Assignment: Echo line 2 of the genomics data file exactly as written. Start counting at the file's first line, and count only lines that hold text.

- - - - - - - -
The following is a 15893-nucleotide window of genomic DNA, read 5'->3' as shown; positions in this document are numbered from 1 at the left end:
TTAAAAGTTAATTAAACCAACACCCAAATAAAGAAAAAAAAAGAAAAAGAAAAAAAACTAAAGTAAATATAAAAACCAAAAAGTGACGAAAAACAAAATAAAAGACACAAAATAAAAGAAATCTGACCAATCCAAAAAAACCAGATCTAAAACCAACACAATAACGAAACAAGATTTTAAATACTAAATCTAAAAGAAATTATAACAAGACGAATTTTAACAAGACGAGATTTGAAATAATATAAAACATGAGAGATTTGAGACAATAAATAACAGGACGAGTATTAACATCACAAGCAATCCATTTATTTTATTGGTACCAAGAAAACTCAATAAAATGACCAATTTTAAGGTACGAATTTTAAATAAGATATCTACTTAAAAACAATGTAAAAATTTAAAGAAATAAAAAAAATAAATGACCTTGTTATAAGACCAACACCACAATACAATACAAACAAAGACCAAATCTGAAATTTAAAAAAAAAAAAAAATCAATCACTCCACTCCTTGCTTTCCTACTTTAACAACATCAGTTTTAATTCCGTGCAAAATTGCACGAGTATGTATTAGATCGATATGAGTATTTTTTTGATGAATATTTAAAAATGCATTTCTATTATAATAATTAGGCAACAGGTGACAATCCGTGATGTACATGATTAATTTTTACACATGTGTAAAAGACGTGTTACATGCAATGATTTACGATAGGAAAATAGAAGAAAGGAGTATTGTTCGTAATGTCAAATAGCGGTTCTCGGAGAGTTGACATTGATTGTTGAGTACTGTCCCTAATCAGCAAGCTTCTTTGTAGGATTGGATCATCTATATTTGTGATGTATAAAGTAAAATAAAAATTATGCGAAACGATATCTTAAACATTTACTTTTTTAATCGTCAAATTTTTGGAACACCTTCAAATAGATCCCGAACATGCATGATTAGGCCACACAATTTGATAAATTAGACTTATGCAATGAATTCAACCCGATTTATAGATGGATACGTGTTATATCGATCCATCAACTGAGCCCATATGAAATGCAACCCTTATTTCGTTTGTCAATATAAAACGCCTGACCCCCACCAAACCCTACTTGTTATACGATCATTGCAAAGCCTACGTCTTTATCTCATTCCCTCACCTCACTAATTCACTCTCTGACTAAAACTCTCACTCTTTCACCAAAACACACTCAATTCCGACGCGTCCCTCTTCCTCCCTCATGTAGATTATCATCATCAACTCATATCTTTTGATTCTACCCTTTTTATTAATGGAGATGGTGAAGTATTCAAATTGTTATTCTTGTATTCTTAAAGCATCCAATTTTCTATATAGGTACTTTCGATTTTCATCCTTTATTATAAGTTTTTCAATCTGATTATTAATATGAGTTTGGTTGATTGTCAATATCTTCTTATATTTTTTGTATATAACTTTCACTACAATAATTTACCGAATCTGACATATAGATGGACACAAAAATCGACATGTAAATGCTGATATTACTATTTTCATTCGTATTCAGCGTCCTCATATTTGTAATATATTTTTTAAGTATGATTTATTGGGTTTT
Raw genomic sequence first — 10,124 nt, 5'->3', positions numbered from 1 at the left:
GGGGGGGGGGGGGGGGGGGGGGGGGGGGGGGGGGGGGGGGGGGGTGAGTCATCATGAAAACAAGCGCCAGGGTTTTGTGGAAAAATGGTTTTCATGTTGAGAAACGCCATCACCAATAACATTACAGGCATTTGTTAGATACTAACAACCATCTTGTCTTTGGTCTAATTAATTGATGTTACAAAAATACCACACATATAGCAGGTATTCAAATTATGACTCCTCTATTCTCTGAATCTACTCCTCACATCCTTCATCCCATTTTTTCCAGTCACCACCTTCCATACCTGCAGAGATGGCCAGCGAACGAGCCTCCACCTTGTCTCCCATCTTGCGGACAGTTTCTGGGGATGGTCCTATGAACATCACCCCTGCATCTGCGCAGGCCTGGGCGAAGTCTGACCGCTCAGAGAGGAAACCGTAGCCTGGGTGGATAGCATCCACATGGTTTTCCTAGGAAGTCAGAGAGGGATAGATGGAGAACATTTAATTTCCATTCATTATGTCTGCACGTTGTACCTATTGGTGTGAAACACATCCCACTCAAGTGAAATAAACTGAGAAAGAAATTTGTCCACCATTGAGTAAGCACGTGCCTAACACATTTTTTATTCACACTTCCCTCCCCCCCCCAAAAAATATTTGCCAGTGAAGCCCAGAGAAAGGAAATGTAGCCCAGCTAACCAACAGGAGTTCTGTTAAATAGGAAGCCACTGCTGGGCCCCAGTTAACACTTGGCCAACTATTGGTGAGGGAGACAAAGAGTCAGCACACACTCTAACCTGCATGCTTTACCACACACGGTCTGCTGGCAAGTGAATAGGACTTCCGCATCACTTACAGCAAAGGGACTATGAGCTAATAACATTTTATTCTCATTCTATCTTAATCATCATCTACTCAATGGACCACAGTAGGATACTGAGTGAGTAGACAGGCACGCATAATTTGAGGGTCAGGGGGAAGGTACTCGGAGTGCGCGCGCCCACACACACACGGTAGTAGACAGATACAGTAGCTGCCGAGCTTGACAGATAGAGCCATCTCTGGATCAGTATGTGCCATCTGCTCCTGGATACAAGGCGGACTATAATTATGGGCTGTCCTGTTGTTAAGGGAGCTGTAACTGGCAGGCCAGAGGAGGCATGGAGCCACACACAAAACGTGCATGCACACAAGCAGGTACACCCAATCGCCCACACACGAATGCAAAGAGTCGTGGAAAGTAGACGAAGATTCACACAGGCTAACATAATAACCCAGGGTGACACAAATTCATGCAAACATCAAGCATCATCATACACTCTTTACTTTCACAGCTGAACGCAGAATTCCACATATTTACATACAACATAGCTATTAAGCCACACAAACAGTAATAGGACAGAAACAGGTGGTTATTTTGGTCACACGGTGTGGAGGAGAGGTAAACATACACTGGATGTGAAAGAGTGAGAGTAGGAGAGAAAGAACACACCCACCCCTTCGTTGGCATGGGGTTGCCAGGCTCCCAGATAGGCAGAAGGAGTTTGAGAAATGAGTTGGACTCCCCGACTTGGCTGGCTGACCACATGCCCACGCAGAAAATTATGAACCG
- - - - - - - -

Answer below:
TTAAAAGTTAATTAAACCAACACCCAAATAAAGAAAAAAAAAGAAAAAGAAAAAAAACTAAAGTAAATATAAAAACCAAAAAGTGACGAAAAACAAAATAAAAGACACAAAATAAAAGAAATCTGACCAATCCAAAAAAACCAGATCTAAAACCAACACAATAACGAAACAAGATTTTAAATACTAAATCTAAAAGAAATTATAACAAGACGAATTTTAACAAGACGAGATTTGAAATAATATAAAACATGAGAGATTTGAGACAATAAATAACAGGACGAGTATTAACATCACAAGCAATCCATTTATTTTATTGGTACCAAGAAAACTCAATAAAATGACCAATTTTAAGGTACGAATTTTAAATAAGATATCTACTTAAAAACAATGTAAAAATTTAAAGAAATAAAAAAAATAAATGACCTTGTTATAAGACCAACACCACAATACAATACAAACAAAGACCAAATCTGAAATTTAAAAAAAAAAAAAAATCAATCACTCCACTCCTTGCTTTCCTACTTTAACAACATCAGTTTTAATTCCGTGCAAAATTGCACGAGTATGTATTAGATCGATATGAGTATTTTTTTGATGAATATTTAAAAATGCATTTCTATTATAATAATTAGGCAACAGGTGACAATCCGTGATGTACATGATTAATTTTTACACATGTGTAAAAGACGTGTTACATGCAATGATTTACGATAGGAAAATAGAAGAAAGGAGTATTGTTCGTAATGTCAAATAGCGGTTCTCGGAGAGTTGACATTGATTGTTGAGTACTGTCCCTAATCAGCAAGCTTCTTTGTAGGATTGGATCATCTATATTTGTGATGTATAAAGTAAAATAAAAATTATGCGAAACGATATCTTAAACATTTACTTTTTTAATCGTCAAATTTTTGGAACACCTTCAAATAGATCCCGAACATGCATGATTAGGCCACACAATTTGATAAATTAGACTTATGCAATGAATTCAACCCGATTTATAGATGGATACGTGTTATATCGATCCATCAACTGAGCCCATATGAAATGCAACCCTTATTTCGTTTGTCAATATAAAACGCCTGACCCCCACCAAACCCTACTTGTTATACGATCATTGCAAAGCCTACGTCTTTATCTCATTCCCTCACCTCACTAATTCACTCTCTGACTAAAACTCTCACTCTTTCACCAAAACACACTCAATTCCGACGCGTCCCTCTTCCTCCCTCATGTAGATTATCATCATCAACTCATATCTTTTGATTCTACCCTTTTTATTAATGGAGATGGTGAAGTATTCAAATTGTTATTCTTGTATTCTTAAAGCATCCAATTTTCTATATAGGTACTTTCGATTTTCATCCTTTATTATAAGTTTTTCAATCTGATTATTAATATGAGTTTGGTTGATTGTCAATATCTTCTTATATTTTTTGTATATAACTTTCACTACAATAATTTACCGAATCTGACATATAGATGGACACAAAAATCGACATGTAAATGCTGATATTACTATTTTCATTCGTATTCAGCGTCCTCATATTTGTAATATATTTTTTAAGTATGATTTATTGGGTTTT